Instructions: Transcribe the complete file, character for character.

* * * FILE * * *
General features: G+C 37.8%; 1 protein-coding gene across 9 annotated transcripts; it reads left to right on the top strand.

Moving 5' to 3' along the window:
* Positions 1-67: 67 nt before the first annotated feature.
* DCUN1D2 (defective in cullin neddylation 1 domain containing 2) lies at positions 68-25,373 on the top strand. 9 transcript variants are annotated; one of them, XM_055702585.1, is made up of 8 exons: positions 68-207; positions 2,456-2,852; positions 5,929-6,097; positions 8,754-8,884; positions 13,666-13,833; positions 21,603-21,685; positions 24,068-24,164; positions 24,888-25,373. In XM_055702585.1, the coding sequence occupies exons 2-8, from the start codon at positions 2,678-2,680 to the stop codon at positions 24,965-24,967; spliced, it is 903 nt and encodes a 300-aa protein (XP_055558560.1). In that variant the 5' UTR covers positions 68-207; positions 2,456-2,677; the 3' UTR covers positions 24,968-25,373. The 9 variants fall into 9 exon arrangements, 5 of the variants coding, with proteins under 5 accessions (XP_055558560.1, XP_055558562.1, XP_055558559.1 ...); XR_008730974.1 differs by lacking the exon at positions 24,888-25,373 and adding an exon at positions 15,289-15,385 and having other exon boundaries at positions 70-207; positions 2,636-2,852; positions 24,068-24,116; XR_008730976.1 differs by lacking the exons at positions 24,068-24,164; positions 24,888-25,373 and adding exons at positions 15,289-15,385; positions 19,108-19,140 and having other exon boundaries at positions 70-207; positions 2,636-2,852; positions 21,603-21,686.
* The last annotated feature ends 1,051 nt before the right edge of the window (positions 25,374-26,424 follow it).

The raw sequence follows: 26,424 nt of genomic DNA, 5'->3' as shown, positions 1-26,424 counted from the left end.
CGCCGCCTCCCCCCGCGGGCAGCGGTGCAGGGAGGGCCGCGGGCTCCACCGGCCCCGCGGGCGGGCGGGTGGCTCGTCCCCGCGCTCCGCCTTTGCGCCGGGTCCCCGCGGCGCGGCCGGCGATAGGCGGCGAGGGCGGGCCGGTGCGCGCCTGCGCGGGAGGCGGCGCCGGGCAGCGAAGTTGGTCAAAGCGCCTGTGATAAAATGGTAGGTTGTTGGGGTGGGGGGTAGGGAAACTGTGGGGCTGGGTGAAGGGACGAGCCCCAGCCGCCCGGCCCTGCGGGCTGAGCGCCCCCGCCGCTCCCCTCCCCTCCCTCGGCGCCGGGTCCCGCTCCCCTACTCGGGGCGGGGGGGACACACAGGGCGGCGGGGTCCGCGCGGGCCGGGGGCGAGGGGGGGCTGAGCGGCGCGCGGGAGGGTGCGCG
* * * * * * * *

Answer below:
General features: G+C 37.8%; 1 protein-coding gene across 9 annotated transcripts; it reads left to right on the top strand.

Moving 5' to 3' along the window:
* Positions 1-67: 67 nt before the first annotated feature.
* DCUN1D2 (defective in cullin neddylation 1 domain containing 2) lies at positions 68-25,373 on the top strand. 9 transcript variants are annotated; one of them, XM_055702585.1, is made up of 8 exons: positions 68-207; positions 2,456-2,852; positions 5,929-6,097; positions 8,754-8,884; positions 13,666-13,833; positions 21,603-21,685; positions 24,068-24,164; positions 24,888-25,373. In XM_055702585.1, the coding sequence occupies exons 2-8, from the start codon at positions 2,678-2,680 to the stop codon at positions 24,965-24,967; spliced, it is 903 nt and encodes a 300-aa protein (XP_055558560.1). In that variant the 5' UTR covers positions 68-207; positions 2,456-2,677; the 3' UTR covers positions 24,968-25,373. The 9 variants fall into 9 exon arrangements, 5 of the variants coding, with proteins under 5 accessions (XP_055558560.1, XP_055558562.1, XP_055558559.1 ...); XR_008730974.1 differs by lacking the exon at positions 24,888-25,373 and adding an exon at positions 15,289-15,385 and having other exon boundaries at positions 70-207; positions 2,636-2,852; positions 24,068-24,116; XR_008730976.1 differs by lacking the exons at positions 24,068-24,164; positions 24,888-25,373 and adding exons at positions 15,289-15,385; positions 19,108-19,140 and having other exon boundaries at positions 70-207; positions 2,636-2,852; positions 21,603-21,686.
* The last annotated feature ends 1,051 nt before the right edge of the window (positions 25,374-26,424 follow it).

The raw sequence follows: 26,424 nt of genomic DNA, 5'->3' as shown, positions 1-26,424 counted from the left end.
CGCCGCCTCCCCCCGCGGGCAGCGGTGCAGGGAGGGCCGCGGGCTCCACCGGCCCCGCGGGCGGGCGGGTGGCTCGTCCCCGCGCTCCGCCTTTGCGCCGGGTCCCCGCGGCGCGGCCGGCGATAGGCGGCGAGGGCGGGCCGGTGCGCGCCTGCGCGGGAGGCGGCGCCGGGCAGCGAAGTTGGTCAAAGCGCCTGTGATAAAATGGTAGGTTGTTGGGGTGGGGGGTAGGGAAACTGTGGGGCTGGGTGAAGGGACGAGCCCCAGCCGCCCGGCCCTGCGGGCTGAGCGCCCCCGCCGCTCCCCTCCCCTCCCTCGGCGCCGGGTCCCGCTCCCCTACTCGGGGCGGGGGGGACACACAGGGCGGCGGGGTCCGCGCGGGCCGGGGGCGAGGGGGGGCTGAGCGGCGCGCGGGAGGGTGCGCG